Repetitive and stereotyped behaviors are one of the defining features of autism. However, there continues to be some disagreement over the age at which repetitive and stereotyped behaviors arise and the specificity of these behaviors to autism spectrum disorders. While some retrospective home video and parent report studies have found evidence for increased levels of repetitive behaviors in children with autism during the first and second year of life (Baranek 1999; Watson et al. 2007), others have not (Werner and Dawson 2005). In addition, many of the studies that support the presence of repetitive behaviors in late infancy and early childhood find similar patterns of repetitive behaviors in children with other developmental delays. A similar pattern emerges with prospective studies of children later diagnosed with autism spectrum disorders and there is some evidence for increased levels of repetitive behaviors (Watt et al. 2008) and atypical object play (Ozonoff et al. 2008) in the first 2 years of life when compared with children with other developmental delays and those with typical development.

There are differences in how authors have defined repetitive behaviors and the contexts in which they have examined these behaviors. Some studies have included only those atypical motor mannerisms and postures frequently seen in older children with autism (such as hand flapping or head shaking; Loh et al. 2007). Other studies have defined repetitive behaviors more broadly and have included both typical and atypical behaviors (e.g. banging objects together as well as spinning objects; Ozonoff et al. 2008). Few, if any, studies have examined repetitive behaviors in the context of toy play. The current study examines repeated actions during a free play assessment and makes a clear distinction between different types of repetition. In the context of toy play, repeated actions may include repetitive behaviors (e.g. banging a block or a pot), repetitions of functional or symbolic actions with toys (e.g. brushing hair multiple times with a brush or an imaginary brush) and atypical motor behaviors or atypical actions with objects (e.g. hand flapping, postures or shaking/waving objects). Given that the repetition of play actions is observed in typical development, it may be that some repeated behaviors do not distinguish children who are later diagnosed with ASD from children with typical development while other behaviors do. Thus, it is necessary to catalogue what actions are being repeated and distinguish different types of repetitive actions. In particular, it may be important to distinguish purposeful repetitions of functional or symbolic play behaviors (functional repeated play) from purposeless repetitive actions that have the potential to become stereotyped, such as banging or mouthing objects (non-functional repeated play).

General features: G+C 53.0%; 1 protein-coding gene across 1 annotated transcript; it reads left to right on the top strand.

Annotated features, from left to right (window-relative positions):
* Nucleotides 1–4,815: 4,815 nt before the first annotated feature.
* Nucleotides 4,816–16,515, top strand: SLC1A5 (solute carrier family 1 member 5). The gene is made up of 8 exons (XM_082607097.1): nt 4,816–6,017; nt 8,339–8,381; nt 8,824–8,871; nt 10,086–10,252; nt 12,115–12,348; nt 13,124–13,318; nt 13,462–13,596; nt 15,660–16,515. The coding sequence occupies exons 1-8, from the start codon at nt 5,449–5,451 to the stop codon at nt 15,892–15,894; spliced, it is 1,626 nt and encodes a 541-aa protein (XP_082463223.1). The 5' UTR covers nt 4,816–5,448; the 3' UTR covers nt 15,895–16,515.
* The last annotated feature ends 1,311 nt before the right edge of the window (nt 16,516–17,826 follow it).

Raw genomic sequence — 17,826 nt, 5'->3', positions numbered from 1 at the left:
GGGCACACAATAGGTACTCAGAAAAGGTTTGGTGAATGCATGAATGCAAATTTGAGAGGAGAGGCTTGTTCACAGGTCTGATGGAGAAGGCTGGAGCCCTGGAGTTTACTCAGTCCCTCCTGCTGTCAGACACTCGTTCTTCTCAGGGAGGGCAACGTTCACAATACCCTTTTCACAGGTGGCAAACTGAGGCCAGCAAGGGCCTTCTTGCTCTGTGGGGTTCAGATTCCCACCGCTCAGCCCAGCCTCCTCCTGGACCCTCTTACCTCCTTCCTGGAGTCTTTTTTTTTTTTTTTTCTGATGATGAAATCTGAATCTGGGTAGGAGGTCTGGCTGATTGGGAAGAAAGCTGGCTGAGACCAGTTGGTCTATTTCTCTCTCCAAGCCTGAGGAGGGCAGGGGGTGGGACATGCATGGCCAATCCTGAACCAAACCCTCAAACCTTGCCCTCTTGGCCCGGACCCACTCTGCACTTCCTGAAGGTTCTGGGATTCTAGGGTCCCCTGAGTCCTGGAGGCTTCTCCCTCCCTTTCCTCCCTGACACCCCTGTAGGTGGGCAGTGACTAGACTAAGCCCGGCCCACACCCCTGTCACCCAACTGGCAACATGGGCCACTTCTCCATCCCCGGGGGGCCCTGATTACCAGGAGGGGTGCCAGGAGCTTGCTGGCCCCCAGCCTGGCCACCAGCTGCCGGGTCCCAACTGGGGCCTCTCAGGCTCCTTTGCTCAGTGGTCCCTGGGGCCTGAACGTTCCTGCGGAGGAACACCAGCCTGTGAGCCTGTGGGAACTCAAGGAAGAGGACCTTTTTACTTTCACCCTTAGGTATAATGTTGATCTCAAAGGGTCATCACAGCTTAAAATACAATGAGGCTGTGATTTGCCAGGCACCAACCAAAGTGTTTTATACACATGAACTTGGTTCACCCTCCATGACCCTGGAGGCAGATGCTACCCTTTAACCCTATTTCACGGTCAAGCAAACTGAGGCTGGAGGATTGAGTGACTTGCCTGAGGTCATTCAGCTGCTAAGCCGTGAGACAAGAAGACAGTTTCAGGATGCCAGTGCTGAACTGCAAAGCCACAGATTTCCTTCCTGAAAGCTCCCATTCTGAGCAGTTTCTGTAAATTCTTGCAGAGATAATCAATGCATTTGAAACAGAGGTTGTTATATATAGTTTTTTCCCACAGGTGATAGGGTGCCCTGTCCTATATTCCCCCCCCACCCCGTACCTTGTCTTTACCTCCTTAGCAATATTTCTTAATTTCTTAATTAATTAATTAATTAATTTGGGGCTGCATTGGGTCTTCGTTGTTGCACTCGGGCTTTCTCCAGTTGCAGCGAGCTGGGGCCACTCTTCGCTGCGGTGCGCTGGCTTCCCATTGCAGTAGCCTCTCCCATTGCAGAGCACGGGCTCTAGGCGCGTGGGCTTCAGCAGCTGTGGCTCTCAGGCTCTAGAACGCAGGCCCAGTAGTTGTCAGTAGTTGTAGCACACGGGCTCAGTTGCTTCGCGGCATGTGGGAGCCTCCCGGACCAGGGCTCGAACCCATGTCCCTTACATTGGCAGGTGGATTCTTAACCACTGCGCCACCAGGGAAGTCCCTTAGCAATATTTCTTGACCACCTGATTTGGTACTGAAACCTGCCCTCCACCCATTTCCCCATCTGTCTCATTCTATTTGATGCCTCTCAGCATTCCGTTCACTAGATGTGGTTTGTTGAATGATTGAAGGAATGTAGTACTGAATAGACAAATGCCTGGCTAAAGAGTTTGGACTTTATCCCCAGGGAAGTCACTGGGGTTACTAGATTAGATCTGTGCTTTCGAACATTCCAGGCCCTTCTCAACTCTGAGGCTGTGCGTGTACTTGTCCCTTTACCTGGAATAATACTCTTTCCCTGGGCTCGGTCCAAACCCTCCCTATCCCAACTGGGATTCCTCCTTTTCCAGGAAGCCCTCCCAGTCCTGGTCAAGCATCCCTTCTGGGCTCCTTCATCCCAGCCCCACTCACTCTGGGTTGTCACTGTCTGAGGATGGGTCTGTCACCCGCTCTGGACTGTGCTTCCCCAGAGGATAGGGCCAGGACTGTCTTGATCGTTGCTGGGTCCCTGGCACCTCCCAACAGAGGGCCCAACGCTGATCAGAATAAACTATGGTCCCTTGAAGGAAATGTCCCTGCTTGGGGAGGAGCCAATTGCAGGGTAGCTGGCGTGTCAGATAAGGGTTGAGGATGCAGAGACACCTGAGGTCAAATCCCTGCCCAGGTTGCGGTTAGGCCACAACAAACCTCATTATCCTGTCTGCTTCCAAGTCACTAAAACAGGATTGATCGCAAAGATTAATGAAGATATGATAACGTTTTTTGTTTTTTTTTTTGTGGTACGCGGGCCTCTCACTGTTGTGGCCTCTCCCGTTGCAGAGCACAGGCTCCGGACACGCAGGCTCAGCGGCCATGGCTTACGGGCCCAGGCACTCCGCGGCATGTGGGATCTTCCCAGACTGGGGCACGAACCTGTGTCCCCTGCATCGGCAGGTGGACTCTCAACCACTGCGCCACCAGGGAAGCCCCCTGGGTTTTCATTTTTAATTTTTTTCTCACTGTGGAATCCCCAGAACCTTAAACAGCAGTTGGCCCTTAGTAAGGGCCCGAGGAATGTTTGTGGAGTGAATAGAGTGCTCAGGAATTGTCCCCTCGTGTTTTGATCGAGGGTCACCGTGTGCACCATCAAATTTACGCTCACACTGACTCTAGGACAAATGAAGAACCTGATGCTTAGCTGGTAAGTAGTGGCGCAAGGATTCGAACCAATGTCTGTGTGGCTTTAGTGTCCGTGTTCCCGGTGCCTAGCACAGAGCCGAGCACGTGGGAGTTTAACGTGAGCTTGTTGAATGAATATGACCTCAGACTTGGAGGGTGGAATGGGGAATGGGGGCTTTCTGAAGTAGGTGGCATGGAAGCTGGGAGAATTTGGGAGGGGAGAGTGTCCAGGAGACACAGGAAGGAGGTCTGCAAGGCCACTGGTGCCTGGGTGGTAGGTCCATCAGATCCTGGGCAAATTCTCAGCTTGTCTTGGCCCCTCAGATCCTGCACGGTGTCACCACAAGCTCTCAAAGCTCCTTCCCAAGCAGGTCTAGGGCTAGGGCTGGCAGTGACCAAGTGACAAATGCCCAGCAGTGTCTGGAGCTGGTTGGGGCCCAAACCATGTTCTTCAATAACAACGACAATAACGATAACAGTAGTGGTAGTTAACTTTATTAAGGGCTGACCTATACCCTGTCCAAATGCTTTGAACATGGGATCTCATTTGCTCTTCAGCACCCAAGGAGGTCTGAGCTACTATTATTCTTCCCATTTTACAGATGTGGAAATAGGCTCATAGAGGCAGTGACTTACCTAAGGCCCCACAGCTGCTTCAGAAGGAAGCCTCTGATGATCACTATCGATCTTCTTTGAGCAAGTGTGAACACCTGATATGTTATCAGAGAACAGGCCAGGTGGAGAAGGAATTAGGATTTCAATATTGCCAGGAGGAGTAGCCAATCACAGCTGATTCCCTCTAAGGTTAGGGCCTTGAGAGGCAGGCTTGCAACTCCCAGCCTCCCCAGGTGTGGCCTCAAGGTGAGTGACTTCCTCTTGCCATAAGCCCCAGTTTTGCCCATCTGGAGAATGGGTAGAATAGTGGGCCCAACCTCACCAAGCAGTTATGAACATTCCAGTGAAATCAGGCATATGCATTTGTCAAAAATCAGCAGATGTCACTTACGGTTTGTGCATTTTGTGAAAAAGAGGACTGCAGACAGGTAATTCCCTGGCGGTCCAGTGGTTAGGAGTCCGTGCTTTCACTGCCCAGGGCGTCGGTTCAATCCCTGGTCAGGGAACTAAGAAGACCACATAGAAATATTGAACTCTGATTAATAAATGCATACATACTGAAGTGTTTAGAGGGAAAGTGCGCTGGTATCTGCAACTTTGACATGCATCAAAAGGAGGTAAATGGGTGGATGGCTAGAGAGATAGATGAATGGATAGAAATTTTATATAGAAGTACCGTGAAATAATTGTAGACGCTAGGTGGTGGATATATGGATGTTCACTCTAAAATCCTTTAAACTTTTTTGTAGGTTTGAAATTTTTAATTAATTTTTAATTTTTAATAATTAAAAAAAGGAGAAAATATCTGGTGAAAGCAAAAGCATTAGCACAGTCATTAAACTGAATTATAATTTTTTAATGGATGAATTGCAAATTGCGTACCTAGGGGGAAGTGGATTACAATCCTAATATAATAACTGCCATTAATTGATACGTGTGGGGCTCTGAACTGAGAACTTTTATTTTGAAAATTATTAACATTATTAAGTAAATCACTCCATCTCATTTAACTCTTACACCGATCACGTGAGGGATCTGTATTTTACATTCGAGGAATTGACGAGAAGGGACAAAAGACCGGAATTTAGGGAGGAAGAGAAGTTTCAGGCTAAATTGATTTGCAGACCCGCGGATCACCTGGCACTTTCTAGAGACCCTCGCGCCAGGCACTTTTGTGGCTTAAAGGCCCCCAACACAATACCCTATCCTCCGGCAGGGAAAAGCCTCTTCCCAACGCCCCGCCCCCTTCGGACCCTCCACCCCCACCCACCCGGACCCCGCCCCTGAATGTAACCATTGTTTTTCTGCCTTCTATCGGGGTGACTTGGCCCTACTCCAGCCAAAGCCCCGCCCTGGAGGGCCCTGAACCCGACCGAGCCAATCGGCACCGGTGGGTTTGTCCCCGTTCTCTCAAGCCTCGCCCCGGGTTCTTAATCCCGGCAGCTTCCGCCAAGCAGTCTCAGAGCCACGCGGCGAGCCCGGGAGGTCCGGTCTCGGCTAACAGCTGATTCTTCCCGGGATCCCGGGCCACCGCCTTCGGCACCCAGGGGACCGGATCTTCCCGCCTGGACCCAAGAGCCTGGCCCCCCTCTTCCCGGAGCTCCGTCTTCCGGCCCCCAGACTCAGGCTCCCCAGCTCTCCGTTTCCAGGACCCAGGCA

The first question of this study is whether the differences in symbolic, functional and repeated play between children later diagnosed with autism and typically developing children are present at 18 months of age. We expand upon previous research demonstrating early deficits in play by using established categories of play and clarifying exactly which aspects of play are impaired at 18 months of age, to ultimately connect early play impairments with later deficits in functional and symbolic play and, thereby, better understand how these impairments emerge. We hypothesized (1) that the ASD siblings would show fewer functional play behaviors than the TD controls; (2) that the ASD siblings would show significantly greater levels of repetitive actions with the potential to become stereotyped (non-functional repeated play) than the TD controls; and (3) that the groups would not differ on repetitions of previously performed functional or symbolic play acts (functional repeated play).